AARP Lines Up Behind Pharma–Again

AARP was among the very first to register support of the drug industry’s announcement of $30 billion in price cuts to Medicare beneficiaries, which are supposed to help us out when we fall into the donut hole in Medicare Part D’s prescription drug coverage. AARP head man Barry Rand, standing behind the President in announcing the deal, said just what Big Pharma must have wanted to hear: “This is an early win for reform and a major step forward. It is a signal the process is working and will work.”

AARP is positioned as a nonprofit advocacy group for the interests of older people–and sometimes it actually acts like one. But when it comes to anything involving the health insurance business, it has private interests of its own. AARP offers Medicare supplemental policies as well as Part D policies–in fact, these insurance plans, offered in conjunction with the private insurance company UnitedHealthcare, are a major source of the group’s income.

AARP already gave one big boost to Big Pharma’s profits when it decided to support George W. Bush’s privatized Medicare Part D program, which was a boon to both the insurance and drug companies. Now its cheerleading for the pharma proposal. While it might look benevolent on the surface, the discount program will likely channel more oldsters onto brand name drugs (see yesterday’s post), or keep them there when they might otherwise switch to generics. It will also enhance the position of the Part D insurance plans, which under the law get to run the federal funded prescription program. The largest provider of this insurance is, of course, AARP/UnitedHealthcare.

Reformers have argued that drug prices can be cut if the government steps in and runs the Part D program itself, just as it runs traditional Medicare, thereby eliminating the insurance industry as a go-between. This totally freaks out the pharma guys, who not only see themselves losing business, but fear any federal extension into their protected “freemarket” will be the beginning of a domino cascade that will end up with socialists making them walk the plank. (If only!)  So Big Pharma’s discouint deal is a twofer—a sales ploy for the drug industry, and protection for the insurance companies running the Medicare program.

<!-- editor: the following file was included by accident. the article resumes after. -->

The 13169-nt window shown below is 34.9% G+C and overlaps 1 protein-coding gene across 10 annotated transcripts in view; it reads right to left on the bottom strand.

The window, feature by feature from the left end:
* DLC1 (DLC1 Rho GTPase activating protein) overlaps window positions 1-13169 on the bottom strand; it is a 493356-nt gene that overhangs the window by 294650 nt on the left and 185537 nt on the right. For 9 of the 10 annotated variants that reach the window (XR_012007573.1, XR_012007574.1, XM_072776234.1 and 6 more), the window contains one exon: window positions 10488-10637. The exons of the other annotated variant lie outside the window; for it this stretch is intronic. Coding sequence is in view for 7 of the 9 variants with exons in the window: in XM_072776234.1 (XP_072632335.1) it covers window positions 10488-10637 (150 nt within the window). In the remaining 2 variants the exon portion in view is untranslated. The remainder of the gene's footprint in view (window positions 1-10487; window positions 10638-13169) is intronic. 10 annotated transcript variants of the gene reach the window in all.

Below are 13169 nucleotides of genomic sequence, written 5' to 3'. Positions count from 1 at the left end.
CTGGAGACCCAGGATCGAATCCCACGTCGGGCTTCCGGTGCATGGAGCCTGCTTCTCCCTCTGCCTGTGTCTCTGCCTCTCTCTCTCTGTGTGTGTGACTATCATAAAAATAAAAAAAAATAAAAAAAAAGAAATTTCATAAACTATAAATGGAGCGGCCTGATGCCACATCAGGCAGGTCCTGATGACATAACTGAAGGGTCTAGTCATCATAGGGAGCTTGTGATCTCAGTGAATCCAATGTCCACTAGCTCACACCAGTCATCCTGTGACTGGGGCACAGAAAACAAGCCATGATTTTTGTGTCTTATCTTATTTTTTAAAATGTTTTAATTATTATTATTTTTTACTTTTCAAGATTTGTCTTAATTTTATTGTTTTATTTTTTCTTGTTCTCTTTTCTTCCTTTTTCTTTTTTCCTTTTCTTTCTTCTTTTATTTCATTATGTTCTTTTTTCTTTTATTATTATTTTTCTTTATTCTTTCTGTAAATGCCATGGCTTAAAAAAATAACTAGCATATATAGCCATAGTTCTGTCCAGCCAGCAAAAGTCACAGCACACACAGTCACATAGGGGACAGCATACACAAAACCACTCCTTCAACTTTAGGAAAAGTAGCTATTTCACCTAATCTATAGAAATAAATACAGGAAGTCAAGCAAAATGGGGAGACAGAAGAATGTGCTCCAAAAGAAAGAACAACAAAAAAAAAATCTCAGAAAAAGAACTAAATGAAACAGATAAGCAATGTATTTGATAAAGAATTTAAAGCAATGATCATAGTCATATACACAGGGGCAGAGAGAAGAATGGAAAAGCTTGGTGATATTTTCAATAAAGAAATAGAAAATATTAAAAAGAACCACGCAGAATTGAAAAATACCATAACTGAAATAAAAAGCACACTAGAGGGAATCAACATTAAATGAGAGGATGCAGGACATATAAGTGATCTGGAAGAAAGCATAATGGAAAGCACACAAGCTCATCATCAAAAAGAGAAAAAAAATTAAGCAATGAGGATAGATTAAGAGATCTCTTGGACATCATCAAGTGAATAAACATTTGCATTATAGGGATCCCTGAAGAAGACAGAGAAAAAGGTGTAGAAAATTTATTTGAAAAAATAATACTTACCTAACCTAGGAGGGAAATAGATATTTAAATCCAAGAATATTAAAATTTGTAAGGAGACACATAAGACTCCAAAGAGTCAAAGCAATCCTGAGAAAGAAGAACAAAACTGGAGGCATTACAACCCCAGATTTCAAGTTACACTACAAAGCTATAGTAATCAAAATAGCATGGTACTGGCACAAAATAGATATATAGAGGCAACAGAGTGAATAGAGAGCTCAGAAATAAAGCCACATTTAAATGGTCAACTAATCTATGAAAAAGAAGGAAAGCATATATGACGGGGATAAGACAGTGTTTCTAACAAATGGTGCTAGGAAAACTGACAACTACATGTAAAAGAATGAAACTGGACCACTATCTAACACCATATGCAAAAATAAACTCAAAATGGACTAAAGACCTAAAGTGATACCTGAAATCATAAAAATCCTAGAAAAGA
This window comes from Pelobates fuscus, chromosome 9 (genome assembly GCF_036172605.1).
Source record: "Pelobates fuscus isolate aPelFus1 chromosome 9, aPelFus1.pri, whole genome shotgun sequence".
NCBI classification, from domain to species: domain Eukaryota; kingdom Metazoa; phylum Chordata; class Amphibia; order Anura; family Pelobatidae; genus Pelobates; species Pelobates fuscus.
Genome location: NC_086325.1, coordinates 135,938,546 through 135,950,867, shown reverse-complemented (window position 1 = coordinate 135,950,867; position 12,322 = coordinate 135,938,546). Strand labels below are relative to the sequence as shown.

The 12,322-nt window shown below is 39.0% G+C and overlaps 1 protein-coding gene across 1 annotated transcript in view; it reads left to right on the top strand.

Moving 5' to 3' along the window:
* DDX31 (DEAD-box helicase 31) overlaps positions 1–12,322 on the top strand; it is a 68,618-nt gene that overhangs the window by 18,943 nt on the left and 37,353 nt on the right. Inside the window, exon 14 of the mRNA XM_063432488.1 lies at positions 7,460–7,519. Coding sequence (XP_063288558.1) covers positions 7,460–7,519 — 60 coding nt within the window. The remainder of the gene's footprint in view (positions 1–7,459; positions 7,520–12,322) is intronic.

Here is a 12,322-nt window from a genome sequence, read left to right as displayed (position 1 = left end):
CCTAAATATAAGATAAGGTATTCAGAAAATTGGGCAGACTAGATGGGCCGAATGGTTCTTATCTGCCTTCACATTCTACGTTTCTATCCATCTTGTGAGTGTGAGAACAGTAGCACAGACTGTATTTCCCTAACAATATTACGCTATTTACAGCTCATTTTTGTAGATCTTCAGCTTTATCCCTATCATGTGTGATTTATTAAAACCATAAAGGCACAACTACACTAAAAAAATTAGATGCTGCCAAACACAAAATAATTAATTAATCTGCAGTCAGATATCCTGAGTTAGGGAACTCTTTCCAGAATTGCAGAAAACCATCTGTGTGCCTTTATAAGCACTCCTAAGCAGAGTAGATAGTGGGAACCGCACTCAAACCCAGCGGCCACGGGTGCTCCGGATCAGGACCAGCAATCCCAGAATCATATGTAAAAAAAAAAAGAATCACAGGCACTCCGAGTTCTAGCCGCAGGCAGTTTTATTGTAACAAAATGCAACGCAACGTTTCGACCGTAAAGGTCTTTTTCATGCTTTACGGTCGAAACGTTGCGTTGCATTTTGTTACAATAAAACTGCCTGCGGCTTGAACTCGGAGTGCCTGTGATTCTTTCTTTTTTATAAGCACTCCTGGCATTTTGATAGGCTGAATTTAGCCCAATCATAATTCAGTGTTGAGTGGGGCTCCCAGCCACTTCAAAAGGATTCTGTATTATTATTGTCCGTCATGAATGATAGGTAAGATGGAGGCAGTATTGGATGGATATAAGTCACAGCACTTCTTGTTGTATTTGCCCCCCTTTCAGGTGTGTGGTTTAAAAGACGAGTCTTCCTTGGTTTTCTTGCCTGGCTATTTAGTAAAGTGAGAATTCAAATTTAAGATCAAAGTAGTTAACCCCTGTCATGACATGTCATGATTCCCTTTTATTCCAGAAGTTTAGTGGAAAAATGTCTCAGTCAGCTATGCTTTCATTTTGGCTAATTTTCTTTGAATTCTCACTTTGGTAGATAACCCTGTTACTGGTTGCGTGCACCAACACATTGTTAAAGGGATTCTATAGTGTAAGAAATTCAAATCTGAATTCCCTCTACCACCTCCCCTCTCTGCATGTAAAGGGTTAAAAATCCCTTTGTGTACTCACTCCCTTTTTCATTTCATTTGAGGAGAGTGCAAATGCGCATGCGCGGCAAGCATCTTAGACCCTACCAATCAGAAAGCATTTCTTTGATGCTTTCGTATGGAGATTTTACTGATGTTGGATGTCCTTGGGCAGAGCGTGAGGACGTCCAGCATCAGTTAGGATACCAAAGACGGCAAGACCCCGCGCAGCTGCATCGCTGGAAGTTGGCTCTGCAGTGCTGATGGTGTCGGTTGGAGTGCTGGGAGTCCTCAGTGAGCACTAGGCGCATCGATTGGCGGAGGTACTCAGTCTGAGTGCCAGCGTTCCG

All of this underscores the basic politics of health care “reform.” Journalists who are wrestling to make sense out of different polls, and running back and forth from one politician to another—from Baucus to Grassley to Dodd to whoever, while listening to Obama’s earnest pleas—don’t seem to get it. Health care politics is run by a troika of the insurance industry, Big Pharma, and the doctors. And when Obama says he doesn’t care what’s in the plan, he means it. The industry guys cut the deal—not him, not the politicians on Capitol Hill.  And for God sake, least of all the public.

2 responses to “AARP Lines Up Behind Pharma–Again